A jury in New York on Friday ordered former President Donald Trump to pay a total of .3 million in damages to advice columnist E.Jean Carroll for defamation.
The Jury Awarded E. Jean Carroll A Million In Punitive Damages, A Million In Defamation, And An Additional .3 Million. Trump’s Reaction To The Verdict Is Almost Certain.
Even After The Penalty, The Decision Was Not Unexpected. Before The Trial Was Over, Judge Lewis Kaplan Ruled That Trump Wanted To Defame E. JEAN CARROLL. The Jury’s Job Was Only To Decide How Much Trump Owed Her If He Was Responsible. Pay JEAN CARROLL Is Ordered. A Year Ago, A Jury Set A New Example Of Defamation By Ordering Him To Pay A Million.
What’s At Stake In This Case E. JEAN CARROLL Vs Trump?
E. JEAN CARROLL, A Free-Lance Writer And Advice Columnist, Accused Trump Of Sexually Abusing Her In The 1990s In 2019. The Charge Was Initially Revealed In A New York Magazine Article And Was Covered In Full In Her Book. Following The Article’s Release, Trump Responded To Reporters With Two Responses, One Of Which Categorically Rejected Her Allegation And Labeled Her As “Not My Type.”
JEAN CARROLL Subsequently Filed A Defamation Lawsuit Against Trump, Claiming That His Remarks Damaged Her Credibility As A Reliable Journalistic Source And Provoked A Barrage Of Abuse And Menacing Letters, Comments, And Messages On Her Social Media Pages.
Bill Barr, Trump’s Attorney General At The Time, Halted The Case On The Grounds That Trump Had Made The Remarks While Serving As President. The Litigation Was Stalled In Court For A Number Of Years As A Result Of This.
In 2023, The Biden Justice Department Changed Its Mind And Permitted The First Defamation Lawsuit To Proceed. Judge Kaplan Determined That Trump Had Defamed JEAN CARROLL In 2019 And That The Former President Was Also Accountable, Partly Because To The 2023 Ruling That Had Found Trump Responsible For Assault.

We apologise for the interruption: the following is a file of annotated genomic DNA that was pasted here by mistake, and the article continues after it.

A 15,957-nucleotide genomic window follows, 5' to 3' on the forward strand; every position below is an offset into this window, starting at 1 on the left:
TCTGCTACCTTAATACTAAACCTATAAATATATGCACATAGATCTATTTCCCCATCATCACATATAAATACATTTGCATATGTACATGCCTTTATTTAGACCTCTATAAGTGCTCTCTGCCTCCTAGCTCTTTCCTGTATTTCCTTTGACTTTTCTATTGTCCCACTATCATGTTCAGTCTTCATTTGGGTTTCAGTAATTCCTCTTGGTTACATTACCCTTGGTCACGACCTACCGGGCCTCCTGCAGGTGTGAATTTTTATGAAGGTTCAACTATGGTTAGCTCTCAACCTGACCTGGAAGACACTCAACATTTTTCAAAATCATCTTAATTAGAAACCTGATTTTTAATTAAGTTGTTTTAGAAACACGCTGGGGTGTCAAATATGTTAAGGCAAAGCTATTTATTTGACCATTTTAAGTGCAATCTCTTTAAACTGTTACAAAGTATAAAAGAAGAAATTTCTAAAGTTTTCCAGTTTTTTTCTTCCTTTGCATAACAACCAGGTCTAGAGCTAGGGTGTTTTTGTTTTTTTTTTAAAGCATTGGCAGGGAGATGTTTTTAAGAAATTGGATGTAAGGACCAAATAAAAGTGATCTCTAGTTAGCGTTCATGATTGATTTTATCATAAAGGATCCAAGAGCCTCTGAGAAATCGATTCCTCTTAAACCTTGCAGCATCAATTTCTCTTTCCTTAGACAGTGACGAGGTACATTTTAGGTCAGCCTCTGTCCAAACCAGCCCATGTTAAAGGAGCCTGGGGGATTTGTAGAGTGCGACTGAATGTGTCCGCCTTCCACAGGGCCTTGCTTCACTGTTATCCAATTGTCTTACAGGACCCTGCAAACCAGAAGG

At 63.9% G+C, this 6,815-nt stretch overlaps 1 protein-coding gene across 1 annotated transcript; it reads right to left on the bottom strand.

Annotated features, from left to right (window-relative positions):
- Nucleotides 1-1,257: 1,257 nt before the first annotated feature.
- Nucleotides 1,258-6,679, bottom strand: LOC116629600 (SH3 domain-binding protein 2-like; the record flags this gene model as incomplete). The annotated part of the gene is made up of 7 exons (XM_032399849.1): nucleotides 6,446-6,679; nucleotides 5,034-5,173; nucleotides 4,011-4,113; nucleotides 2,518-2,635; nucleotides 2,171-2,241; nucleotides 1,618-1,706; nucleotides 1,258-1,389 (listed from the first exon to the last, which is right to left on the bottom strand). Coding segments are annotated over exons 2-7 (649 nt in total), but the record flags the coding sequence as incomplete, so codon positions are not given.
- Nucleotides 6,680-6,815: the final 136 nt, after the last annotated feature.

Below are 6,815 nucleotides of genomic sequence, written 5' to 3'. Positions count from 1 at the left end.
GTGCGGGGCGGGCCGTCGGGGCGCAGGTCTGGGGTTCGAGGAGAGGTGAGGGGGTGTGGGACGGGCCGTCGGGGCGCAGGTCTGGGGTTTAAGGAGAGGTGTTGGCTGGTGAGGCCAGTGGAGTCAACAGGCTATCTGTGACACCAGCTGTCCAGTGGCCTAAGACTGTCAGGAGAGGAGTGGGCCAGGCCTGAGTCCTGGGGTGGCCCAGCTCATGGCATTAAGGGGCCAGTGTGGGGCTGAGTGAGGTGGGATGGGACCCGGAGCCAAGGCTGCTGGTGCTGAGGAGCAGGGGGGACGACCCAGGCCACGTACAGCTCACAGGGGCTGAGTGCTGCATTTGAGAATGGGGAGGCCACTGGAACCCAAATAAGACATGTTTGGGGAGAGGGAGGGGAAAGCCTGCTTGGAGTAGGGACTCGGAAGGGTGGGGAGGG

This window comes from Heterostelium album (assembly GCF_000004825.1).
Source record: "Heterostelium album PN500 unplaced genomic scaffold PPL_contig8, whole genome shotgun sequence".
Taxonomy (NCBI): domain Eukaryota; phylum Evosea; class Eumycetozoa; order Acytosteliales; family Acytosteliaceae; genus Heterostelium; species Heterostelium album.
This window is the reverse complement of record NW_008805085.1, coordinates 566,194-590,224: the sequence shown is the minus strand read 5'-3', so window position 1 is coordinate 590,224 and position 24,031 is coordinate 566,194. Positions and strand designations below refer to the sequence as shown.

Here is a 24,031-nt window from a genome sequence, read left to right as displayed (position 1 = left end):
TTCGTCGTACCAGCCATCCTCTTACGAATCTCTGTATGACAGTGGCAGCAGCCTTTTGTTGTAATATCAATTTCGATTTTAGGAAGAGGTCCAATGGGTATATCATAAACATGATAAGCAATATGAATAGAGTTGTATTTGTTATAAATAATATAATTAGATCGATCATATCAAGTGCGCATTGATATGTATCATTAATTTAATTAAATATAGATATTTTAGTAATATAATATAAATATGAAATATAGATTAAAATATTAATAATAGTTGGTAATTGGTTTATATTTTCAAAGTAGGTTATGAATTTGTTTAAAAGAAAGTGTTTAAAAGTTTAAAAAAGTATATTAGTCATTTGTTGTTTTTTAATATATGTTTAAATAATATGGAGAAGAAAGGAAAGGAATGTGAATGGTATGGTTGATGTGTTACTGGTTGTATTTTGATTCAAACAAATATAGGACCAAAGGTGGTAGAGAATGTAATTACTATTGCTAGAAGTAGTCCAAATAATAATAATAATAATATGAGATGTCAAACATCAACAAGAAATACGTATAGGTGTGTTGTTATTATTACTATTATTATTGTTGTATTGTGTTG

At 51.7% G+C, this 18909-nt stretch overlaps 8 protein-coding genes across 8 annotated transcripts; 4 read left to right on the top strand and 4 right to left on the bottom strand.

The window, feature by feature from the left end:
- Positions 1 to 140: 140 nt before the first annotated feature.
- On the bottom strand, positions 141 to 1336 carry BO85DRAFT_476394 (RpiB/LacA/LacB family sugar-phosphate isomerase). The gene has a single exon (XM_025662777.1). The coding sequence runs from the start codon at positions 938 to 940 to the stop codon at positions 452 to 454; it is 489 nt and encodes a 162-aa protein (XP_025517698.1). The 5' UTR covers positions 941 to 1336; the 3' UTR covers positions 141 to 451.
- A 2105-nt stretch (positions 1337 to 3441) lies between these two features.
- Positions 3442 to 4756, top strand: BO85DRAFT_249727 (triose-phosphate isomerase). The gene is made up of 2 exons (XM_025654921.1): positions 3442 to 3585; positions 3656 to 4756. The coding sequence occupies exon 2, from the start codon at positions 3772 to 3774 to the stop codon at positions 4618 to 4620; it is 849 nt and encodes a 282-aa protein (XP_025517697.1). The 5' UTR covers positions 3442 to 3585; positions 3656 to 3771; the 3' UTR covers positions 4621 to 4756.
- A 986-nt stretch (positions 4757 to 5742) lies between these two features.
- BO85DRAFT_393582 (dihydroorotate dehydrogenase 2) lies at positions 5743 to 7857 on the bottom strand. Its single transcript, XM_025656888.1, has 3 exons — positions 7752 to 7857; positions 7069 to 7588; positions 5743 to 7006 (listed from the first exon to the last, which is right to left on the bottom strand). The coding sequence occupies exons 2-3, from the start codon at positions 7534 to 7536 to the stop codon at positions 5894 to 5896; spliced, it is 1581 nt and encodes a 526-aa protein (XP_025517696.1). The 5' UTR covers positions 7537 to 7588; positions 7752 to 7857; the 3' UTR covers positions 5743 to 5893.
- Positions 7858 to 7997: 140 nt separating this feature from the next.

According to her evidence,
E. JEAN CARROLL was the first person to testify, facing off against Trump, who was there for the trial’s first few days.
Trump calling Carroll a liar, JEAN CARROLL said in court, “ended the world I had been living in.”
She claimed that she no longer received hundreds of emails a month requesting guidance for her column, down from hundreds in the past.
Rather, she claimed to have received insults and threats. The jury was shown by Carroll’s attorney a number of emails, messages, and social media posts that Carroll received in the days that followed Trump’s remarks.
I filed a lawsuit to regain my reputation,” Carroll stated.
Alina Habba, Trump’s attorney, countered that Trump should not be held personally liable for the damages. Habba also showed the jury a number of social media posts, but they were made during the “gap” of five hours that occurred between the publication of Carroll’s charges and the remarks made by Trump that are the subject of Carroll’s lawsuit.
Habba questioned E. JEAN CARROLL’s motivation for suing and for removing threats that were sent to her email, while also highlighting the positive responses and support JEAN CARROLL received for her allegation.
Trump intensified his accusations that Carroll is dishonest.
Trump eventually took the witness stand in his defense on January 25, having vowed for weeks to do so. However, it lasted for just a few minutes.
He stated in his evidence that he “100%” agreed with his earlier deposition. When asked by his attorney if he had ever given orders to harm Carroll, Trump said that he had never done so and that his only goals were to protect his family, the presidency, and himself.
In addition to giving testimony, Trump attended the trial for a number of days and spoke out on the issue outside of court.
Judge Kaplan chastised him for remarks he made when Carroll was testifying on the opening day of the trial. E. JEAN CARROLL’s attorneys raised the possibility that the jurors might hear him as well, pointing out repeatedly that they could. Kaplan threatened to revoke Trump’s permission to attend.
In addition, Trump expressed his opinion that this trial is about election meddling to reporters in New York and at campaign events in Iowa and New Hampshire. He frequently reiterated allegations that were the subject of his lawsuit.